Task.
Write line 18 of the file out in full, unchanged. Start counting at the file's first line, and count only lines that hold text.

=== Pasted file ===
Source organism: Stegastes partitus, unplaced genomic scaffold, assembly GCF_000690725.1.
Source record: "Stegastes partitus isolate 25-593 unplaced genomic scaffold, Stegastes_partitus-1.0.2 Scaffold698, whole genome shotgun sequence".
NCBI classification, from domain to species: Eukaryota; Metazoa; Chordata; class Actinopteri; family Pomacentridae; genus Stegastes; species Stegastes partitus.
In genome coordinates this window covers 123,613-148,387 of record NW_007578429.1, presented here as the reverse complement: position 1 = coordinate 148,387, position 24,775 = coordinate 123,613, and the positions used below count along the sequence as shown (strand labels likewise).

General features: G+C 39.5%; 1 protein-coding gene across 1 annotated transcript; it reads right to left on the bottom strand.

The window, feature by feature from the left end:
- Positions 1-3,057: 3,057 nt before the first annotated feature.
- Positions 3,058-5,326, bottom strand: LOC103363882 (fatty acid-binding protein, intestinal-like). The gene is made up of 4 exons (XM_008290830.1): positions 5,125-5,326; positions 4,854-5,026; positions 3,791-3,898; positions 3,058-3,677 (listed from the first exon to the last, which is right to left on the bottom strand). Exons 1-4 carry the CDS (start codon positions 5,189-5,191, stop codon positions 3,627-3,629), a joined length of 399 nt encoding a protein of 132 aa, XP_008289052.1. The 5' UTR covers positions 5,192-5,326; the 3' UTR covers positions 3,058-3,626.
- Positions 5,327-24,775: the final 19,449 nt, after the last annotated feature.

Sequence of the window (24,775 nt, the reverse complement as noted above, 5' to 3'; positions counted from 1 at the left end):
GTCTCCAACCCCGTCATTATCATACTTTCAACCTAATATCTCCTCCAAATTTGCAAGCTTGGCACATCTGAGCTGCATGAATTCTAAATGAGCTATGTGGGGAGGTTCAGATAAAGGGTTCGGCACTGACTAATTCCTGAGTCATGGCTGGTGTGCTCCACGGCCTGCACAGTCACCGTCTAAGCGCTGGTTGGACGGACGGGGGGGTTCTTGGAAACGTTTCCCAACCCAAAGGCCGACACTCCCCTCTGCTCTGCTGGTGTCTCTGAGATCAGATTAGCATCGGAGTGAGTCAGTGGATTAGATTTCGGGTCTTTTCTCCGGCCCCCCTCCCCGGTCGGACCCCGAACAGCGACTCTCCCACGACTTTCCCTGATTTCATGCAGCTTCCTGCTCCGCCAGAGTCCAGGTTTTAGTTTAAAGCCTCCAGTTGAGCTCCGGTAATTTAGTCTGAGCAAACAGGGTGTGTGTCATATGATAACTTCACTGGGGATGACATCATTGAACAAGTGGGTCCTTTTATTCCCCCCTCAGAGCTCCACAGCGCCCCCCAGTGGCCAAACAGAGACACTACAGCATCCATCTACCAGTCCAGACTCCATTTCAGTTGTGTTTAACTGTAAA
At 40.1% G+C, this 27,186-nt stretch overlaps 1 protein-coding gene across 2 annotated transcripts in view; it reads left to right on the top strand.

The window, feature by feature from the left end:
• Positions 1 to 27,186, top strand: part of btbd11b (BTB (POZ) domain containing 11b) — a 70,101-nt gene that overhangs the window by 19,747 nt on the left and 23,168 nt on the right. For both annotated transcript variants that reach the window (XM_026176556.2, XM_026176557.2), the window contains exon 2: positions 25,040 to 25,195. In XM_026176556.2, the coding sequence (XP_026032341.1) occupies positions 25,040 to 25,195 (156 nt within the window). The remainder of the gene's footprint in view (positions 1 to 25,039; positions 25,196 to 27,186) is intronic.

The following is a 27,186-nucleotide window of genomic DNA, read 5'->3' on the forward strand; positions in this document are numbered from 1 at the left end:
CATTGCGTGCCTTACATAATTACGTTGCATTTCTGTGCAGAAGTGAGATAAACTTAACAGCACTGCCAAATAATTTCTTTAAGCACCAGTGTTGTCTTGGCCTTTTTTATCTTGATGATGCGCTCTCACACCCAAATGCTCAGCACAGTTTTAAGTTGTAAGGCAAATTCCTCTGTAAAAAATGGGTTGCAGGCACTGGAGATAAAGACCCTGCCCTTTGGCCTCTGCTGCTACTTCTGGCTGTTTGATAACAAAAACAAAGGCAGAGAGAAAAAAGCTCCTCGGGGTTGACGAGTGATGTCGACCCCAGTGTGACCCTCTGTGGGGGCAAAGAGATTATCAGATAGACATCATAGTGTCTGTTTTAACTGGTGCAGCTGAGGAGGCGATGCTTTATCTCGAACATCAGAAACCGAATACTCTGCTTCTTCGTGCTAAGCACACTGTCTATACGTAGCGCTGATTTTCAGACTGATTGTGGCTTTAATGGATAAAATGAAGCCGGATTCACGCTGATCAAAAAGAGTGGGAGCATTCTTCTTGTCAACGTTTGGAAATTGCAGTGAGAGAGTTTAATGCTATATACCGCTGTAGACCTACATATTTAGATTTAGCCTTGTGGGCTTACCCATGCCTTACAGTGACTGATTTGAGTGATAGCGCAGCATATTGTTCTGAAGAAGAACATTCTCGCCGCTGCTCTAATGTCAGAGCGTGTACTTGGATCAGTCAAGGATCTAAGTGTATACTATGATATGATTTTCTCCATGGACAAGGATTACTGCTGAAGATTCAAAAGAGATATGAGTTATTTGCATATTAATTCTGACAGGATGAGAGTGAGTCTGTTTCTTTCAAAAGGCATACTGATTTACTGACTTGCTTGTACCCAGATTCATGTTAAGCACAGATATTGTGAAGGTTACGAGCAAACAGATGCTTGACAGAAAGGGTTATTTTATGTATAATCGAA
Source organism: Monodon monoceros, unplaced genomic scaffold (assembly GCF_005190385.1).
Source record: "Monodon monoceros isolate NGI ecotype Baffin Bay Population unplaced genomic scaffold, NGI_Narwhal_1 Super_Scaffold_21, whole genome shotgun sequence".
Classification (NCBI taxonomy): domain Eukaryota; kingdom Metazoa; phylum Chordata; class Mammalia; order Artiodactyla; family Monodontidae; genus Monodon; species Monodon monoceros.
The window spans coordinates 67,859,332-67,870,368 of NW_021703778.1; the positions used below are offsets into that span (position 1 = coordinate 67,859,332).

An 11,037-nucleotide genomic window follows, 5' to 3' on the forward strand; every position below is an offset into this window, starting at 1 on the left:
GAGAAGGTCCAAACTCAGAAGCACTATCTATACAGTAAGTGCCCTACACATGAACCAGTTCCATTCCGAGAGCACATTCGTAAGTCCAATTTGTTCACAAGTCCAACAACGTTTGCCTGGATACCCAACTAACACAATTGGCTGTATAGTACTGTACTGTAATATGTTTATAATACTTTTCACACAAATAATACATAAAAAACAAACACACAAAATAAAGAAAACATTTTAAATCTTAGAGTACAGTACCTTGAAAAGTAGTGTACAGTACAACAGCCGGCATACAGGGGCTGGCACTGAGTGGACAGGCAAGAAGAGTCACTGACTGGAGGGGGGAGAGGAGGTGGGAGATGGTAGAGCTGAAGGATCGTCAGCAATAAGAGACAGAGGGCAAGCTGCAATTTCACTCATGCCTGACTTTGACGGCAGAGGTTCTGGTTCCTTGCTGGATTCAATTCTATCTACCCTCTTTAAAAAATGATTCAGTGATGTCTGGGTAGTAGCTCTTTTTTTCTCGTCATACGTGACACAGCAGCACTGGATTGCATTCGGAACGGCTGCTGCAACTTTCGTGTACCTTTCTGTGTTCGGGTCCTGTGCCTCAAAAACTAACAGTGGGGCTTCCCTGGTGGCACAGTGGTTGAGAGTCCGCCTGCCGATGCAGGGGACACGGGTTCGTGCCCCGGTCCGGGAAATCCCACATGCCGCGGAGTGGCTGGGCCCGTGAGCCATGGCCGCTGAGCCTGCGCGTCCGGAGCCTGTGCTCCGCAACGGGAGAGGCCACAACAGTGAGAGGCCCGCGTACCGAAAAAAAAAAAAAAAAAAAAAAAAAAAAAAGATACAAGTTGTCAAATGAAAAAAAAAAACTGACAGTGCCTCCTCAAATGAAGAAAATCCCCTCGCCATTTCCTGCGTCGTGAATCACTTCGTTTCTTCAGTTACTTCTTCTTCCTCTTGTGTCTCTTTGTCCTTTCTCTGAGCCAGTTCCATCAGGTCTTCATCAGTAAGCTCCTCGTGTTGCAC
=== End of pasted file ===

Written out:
Source record: "Monodon monoceros isolate NGI ecotype Baffin Bay Population unplaced genomic scaffold, NGI_Narwhal_1 Super_Scaffold_21, whole genome shotgun sequence".